Tom Graulowitz, with Ben Nelson behind the camera, in Wisconsin, shows us how to convert a Dodge Neon to electric. He uses it to commute to work via the highway and demonstrates in the videos at the end how it gets up to good freeway speeds.
This video looks at how Bud Wren, a mechanic in Illinois converted his pickup truck to electric for about $1,000. He gets about 25 miles on a charge for about 50 cents worth of electricity (so less than 2 cents a mile). Bud’s conversion gets a top speed of 48 mile per hour (note that other conversions get much higher speeds than this).
– DC motor
– Charge controller
– You can use an older, used vehicle, since it will be gutted
– Extremely low cost to run at a time when gas prices are high
– No direct emissions
– No noise (though this can also be a disadvantage since we are all so used to hearing cars that it can be a safety issue)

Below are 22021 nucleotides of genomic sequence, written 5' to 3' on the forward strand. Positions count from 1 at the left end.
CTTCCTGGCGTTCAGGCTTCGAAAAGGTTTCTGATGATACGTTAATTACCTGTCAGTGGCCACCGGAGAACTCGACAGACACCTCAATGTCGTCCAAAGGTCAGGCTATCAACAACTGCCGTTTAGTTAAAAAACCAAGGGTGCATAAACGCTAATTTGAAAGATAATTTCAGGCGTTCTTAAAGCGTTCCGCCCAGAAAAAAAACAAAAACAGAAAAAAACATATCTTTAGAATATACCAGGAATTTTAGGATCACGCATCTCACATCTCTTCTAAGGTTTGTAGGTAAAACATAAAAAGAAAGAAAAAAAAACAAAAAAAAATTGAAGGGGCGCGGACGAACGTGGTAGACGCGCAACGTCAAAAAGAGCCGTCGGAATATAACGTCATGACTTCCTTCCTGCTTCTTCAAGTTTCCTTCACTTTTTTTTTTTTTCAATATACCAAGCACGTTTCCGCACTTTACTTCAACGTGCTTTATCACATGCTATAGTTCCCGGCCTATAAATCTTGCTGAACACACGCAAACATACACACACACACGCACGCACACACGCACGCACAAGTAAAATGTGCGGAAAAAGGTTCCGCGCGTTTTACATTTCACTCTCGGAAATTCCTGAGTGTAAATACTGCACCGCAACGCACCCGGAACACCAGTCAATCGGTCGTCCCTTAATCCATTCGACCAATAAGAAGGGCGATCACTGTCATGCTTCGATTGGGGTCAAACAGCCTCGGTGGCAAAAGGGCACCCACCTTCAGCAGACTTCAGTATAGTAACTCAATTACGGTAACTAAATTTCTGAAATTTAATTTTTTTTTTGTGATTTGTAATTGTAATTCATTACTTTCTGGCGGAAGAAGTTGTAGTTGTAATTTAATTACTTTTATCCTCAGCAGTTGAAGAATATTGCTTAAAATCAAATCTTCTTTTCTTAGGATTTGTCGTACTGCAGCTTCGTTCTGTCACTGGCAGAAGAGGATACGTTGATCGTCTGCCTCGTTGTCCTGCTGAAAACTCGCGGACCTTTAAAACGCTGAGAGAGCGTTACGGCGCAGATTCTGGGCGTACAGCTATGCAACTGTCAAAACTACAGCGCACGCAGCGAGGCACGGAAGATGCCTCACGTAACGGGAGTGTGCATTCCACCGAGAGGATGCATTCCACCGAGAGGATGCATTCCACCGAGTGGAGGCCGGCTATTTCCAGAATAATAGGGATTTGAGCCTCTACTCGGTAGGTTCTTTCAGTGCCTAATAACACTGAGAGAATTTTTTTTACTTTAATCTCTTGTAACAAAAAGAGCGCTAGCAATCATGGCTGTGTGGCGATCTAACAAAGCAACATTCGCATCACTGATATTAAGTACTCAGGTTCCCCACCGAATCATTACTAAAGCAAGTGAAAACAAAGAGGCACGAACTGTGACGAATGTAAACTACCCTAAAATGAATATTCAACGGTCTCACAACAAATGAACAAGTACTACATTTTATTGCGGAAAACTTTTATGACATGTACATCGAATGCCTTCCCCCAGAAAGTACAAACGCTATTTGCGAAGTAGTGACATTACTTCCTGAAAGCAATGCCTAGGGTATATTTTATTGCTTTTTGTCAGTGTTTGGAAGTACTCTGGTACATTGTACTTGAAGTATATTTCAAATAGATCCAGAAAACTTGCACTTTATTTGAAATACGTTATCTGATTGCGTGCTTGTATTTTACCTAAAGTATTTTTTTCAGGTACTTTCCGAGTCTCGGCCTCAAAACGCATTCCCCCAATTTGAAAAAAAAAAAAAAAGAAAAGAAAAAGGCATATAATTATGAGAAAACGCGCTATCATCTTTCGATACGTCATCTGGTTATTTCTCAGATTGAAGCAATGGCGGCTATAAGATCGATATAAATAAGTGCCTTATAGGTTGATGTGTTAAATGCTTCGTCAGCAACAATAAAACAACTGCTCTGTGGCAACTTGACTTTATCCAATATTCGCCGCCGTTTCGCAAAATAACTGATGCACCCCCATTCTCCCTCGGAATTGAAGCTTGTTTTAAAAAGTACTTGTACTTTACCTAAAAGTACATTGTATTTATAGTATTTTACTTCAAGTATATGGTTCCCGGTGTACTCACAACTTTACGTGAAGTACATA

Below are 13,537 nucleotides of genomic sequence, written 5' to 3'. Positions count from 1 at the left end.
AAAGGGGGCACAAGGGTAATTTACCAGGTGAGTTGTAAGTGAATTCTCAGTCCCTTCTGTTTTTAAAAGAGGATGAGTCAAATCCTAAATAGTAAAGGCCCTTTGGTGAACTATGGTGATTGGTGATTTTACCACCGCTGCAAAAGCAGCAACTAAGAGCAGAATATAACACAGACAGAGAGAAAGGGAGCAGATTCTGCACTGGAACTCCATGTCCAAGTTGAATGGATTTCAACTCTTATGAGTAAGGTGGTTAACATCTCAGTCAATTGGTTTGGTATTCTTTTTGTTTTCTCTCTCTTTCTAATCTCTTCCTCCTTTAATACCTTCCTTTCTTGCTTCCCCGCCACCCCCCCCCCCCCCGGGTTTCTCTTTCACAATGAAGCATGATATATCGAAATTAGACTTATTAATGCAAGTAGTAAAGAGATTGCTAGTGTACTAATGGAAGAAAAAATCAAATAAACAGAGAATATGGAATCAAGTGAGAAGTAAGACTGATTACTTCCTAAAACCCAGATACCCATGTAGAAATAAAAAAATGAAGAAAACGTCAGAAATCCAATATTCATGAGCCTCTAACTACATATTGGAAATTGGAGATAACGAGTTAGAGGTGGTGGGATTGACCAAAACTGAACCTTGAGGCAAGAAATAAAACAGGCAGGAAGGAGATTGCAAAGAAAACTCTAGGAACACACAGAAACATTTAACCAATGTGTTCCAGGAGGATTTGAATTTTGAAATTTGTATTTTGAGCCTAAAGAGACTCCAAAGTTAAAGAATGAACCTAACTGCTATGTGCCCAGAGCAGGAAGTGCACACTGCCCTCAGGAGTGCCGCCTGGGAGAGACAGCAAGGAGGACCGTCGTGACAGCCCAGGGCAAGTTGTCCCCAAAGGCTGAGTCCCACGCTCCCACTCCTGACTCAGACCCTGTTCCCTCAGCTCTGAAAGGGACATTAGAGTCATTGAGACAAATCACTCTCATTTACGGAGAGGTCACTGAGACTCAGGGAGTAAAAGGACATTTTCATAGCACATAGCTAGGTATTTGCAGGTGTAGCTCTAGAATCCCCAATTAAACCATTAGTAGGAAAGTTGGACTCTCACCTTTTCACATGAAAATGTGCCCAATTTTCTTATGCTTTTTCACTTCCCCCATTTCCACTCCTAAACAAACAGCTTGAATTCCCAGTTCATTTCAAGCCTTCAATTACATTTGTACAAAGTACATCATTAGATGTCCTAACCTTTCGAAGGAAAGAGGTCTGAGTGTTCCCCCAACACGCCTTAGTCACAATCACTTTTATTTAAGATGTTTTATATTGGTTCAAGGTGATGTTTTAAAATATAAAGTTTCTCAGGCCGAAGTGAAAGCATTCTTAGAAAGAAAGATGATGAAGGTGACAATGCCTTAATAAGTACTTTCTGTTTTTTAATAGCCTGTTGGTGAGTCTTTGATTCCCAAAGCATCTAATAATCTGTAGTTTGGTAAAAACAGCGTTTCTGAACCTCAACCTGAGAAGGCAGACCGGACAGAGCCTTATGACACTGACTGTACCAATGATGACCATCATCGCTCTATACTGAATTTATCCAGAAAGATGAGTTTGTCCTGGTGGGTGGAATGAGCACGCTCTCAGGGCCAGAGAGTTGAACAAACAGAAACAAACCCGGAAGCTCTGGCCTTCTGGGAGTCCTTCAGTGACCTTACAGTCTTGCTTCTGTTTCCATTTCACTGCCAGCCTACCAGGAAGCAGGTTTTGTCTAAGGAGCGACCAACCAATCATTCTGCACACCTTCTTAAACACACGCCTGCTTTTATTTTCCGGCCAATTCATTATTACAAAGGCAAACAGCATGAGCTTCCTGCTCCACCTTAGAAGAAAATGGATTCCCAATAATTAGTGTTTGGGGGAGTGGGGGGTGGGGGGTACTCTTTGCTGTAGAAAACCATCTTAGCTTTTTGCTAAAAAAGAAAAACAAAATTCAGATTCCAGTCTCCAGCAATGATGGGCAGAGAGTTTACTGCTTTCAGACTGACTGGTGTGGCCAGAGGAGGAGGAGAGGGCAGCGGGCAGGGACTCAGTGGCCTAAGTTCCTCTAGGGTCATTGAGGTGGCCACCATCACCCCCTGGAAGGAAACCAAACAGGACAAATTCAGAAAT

– You do need an initial investment in money (in Bud’s case $1,000) and time
– Batteries: They are heavy and you need several to run a car, plus when they’ve come to the end of their life, they are extremely toxic waste. If everyone in America converted their cars there would quickly be a huge problem figuring out how to safely dispose of all the spent lead batteries that would produce over time. Even the car company produced electrical cars which use more sophisticated batteries have these problem and apparently the car companies are working together to try to come up with better batteries.
– The energy has to come from somewhere. The electricity from the grid could come from dirty coal burning or nuclear plants. Though I’d imagine that it would be possible to build a car charger that is powered by solar panels.